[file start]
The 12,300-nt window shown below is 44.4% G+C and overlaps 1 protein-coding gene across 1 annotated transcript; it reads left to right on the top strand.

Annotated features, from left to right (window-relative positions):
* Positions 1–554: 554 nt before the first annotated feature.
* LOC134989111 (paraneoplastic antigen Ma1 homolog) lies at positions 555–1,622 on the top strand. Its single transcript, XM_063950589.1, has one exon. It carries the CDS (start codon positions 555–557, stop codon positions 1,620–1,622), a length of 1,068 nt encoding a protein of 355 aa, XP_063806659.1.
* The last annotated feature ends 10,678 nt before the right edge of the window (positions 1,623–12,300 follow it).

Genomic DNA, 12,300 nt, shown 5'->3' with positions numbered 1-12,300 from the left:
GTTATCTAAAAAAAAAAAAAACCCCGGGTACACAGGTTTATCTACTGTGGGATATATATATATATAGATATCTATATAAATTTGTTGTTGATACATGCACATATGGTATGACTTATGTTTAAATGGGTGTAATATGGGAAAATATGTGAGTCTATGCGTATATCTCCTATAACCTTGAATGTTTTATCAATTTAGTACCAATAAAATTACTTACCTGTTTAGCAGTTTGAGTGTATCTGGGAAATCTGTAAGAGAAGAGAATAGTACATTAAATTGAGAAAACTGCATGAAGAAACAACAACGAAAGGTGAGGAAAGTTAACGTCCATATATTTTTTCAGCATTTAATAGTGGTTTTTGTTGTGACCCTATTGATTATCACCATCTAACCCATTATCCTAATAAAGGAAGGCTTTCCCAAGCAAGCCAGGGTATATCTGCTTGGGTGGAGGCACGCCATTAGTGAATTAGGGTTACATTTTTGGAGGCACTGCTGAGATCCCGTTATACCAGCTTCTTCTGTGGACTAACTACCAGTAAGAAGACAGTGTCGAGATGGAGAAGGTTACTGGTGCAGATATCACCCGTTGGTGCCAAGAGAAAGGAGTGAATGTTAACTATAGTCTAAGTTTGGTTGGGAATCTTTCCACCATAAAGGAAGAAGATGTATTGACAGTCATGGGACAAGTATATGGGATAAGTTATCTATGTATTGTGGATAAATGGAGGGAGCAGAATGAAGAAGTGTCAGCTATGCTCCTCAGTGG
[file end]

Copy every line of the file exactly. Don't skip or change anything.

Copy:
The 12,300-nt window shown below is 44.4% G+C and overlaps 1 protein-coding gene across 1 annotated transcript; it reads left to right on the top strand.

Annotated features, from left to right (window-relative positions):
* Positions 1–554: 554 nt before the first annotated feature.
* LOC134989111 (paraneoplastic antigen Ma1 homolog) lies at positions 555–1,622 on the top strand. Its single transcript, XM_063950589.1, has one exon. It carries the CDS (start codon positions 555–557, stop codon positions 1,620–1,622), a length of 1,068 nt encoding a protein of 355 aa, XP_063806659.1.
* The last annotated feature ends 10,678 nt before the right edge of the window (positions 1,623–12,300 follow it).

Genomic DNA, 12,300 nt, shown 5'->3' with positions numbered 1-12,300 from the left:
GTTATCTAAAAAAAAAAAAAACCCCGGGTACACAGGTTTATCTACTGTGGGATATATATATATATAGATATCTATATAAATTTGTTGTTGATACATGCACATATGGTATGACTTATGTTTAAATGGGTGTAATATGGGAAAATATGTGAGTCTATGCGTATATCTCCTATAACCTTGAATGTTTTATCAATTTAGTACCAATAAAATTACTTACCTGTTTAGCAGTTTGAGTGTATCTGGGAAATCTGTAAGAGAAGAGAATAGTACATTAAATTGAGAAAACTGCATGAAGAAACAACAACGAAAGGTGAGGAAAGTTAACGTCCATATATTTTTTCAGCATTTAATAGTGGTTTTTGTTGTGACCCTATTGATTATCACCATCTAACCCATTATCCTAATAAAGGAAGGCTTTCCCAAGCAAGCCAGGGTATATCTGCTTGGGTGGAGGCACGCCATTAGTGAATTAGGGTTACATTTTTGGAGGCACTGCTGAGATCCCGTTATACCAGCTTCTTCTGTGGACTAACTACCAGTAAGAAGACAGTGTCGAGATGGAGAAGGTTACTGGTGCAGATATCACCCGTTGGTGCCAAGAGAAAGGAGTGAATGTTAACTATAGTCTAAGTTTGGTTGGGAATCTTTCCACCATAAAGGAAGAAGATGTATTGACAGTCATGGGACAAGTATATGGGATAAGTTATCTATGTATTGTGGATAAATGGAGGGAGCAGAATGAAGAAGTGTCAGCTATGCTCCTCAGTGG